Antibiotic-resistant superbugs could be world’s top killers by 2050
Left unchecked, antibiotic resistance will kill 10 million per year by 2050, a new report finds.
An economist crunched the numbers on the rise of antibiotic-resistant “superbugs,” and what he found foresees crisis in the very near future. If left unchecked, he warns, the cost, in loss of both global wealth and lives, would be truly astronomical.
The biggest killers, the report finds, will be drug-resistant E. coli, malaria and tuberculosis. The economic toll, meanwhile, can surpass $100 trillion by 2050, reducing world GDP by anywhere from 2 to 3.5 percent. And the team emphasizes that this is likely an underestimate — it fails, for example, to take into account the cost of healthcare should antibiotics no longer be effective, and doctors were no longer able to perform Caesarean sections, chemotherapy or transplants.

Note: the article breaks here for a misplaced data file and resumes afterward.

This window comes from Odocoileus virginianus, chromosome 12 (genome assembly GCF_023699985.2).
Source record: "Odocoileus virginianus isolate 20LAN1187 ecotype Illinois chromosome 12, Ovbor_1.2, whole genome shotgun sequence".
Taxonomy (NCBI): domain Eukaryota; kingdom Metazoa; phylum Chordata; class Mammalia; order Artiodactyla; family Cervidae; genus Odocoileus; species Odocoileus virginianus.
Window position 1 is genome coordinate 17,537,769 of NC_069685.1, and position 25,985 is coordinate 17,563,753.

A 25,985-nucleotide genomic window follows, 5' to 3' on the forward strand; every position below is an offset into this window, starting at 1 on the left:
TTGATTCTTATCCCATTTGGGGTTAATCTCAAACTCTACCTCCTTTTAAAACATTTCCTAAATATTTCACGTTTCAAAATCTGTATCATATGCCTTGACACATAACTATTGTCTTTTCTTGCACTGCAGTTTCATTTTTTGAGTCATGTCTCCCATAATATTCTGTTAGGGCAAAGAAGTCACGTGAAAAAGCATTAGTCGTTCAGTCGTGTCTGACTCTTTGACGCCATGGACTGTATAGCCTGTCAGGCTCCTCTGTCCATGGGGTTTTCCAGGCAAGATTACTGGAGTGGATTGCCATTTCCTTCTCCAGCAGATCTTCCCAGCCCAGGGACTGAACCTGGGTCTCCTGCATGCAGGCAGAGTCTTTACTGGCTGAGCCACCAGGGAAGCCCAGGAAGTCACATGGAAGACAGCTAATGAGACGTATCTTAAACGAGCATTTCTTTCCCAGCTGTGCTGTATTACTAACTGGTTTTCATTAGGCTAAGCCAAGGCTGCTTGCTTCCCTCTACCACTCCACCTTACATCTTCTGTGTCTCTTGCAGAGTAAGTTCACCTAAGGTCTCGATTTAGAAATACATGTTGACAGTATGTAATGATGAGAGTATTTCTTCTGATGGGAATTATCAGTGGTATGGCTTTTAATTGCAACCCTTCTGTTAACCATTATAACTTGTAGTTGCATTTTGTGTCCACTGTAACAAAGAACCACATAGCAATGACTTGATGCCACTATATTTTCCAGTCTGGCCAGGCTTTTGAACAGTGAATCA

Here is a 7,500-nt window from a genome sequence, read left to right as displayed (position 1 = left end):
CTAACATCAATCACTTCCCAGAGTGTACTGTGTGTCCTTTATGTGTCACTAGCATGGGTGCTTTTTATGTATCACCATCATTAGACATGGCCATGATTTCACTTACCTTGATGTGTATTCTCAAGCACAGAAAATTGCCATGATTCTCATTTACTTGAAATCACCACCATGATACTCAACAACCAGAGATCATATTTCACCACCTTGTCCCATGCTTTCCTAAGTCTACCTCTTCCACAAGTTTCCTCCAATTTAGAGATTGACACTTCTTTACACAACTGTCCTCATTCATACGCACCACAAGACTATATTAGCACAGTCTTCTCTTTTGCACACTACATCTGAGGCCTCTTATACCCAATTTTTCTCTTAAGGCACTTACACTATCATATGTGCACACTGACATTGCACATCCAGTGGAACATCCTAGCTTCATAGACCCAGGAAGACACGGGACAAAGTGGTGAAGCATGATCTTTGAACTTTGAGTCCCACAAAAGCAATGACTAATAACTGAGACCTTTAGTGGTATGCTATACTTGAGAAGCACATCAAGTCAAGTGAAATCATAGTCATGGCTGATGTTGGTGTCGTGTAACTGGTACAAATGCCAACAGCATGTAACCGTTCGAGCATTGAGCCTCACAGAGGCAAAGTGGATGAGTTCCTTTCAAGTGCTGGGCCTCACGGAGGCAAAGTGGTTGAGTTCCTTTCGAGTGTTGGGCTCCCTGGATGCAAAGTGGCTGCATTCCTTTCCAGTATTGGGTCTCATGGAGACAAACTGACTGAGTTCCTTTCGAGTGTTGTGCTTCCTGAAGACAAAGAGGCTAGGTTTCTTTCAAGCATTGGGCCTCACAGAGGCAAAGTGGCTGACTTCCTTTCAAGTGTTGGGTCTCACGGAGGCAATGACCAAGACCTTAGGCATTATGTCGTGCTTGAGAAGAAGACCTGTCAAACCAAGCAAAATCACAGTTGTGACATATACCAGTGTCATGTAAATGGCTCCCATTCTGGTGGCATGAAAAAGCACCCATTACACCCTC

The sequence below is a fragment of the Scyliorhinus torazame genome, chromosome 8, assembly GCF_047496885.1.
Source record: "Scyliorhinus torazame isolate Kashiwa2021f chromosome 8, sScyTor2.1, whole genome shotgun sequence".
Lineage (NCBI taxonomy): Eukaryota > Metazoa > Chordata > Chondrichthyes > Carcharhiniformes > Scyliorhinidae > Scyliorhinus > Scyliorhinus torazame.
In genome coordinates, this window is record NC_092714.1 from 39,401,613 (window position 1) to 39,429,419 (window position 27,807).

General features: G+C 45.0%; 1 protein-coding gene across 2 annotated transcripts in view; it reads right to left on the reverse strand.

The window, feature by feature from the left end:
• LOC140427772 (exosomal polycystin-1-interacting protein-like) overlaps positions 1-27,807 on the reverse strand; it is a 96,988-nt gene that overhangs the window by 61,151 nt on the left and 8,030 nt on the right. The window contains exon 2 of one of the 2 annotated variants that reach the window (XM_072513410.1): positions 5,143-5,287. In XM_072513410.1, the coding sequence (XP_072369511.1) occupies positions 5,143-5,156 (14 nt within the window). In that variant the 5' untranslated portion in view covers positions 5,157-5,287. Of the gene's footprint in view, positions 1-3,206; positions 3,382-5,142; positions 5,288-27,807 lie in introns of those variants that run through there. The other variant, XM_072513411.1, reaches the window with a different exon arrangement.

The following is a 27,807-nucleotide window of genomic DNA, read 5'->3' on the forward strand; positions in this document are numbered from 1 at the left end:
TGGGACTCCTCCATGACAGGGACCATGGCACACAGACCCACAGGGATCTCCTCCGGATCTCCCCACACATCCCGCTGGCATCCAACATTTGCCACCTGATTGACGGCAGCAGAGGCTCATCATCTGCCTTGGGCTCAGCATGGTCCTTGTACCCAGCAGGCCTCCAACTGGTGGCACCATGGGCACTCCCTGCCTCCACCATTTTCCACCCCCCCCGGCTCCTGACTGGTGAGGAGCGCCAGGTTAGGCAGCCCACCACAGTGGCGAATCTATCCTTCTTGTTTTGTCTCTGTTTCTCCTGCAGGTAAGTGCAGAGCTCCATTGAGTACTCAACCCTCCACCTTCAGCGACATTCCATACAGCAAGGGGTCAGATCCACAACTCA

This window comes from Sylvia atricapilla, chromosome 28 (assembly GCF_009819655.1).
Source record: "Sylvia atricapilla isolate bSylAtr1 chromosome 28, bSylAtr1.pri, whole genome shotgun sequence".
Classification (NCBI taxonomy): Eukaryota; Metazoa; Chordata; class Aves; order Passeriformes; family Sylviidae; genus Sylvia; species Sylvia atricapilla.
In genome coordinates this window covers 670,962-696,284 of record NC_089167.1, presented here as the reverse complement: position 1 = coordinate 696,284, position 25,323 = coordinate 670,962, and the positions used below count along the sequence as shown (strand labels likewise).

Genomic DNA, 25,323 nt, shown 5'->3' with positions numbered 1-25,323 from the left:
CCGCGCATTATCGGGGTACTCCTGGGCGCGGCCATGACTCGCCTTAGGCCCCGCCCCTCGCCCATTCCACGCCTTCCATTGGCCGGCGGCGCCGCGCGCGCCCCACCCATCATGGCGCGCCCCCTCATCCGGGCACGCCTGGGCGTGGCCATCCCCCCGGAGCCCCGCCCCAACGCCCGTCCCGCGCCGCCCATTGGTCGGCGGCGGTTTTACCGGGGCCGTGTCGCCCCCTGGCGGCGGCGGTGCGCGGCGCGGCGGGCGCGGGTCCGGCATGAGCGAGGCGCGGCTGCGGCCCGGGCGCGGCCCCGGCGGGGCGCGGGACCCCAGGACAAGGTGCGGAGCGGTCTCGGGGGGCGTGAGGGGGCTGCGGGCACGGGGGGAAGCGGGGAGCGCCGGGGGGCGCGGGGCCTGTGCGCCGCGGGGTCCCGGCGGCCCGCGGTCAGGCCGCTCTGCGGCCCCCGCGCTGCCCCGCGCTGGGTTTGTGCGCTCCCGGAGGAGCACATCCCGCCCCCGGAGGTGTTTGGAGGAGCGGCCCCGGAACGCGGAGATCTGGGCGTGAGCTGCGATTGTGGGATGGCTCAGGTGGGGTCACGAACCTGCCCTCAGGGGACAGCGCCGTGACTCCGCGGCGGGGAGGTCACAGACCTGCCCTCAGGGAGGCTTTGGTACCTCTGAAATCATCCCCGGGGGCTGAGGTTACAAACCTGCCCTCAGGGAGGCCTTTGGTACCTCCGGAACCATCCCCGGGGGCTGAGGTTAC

The problem is a global one, economist Jim O’Neill, who lead the analysis, told the BBC, with some countries facing greater catastrophes than others. At the most severe end, in Nigeria, drug-resistant infections could be responsible for more than one in four deaths. In India, where antibiotic resistant infections are already taking a devastating toll on newborns, an additional two million lives could be lost every year. None will be left off the hook, however. North America and Europe, which together already see about 50,000 such deaths each year, could soon see that toll soar about 700,000. (read more)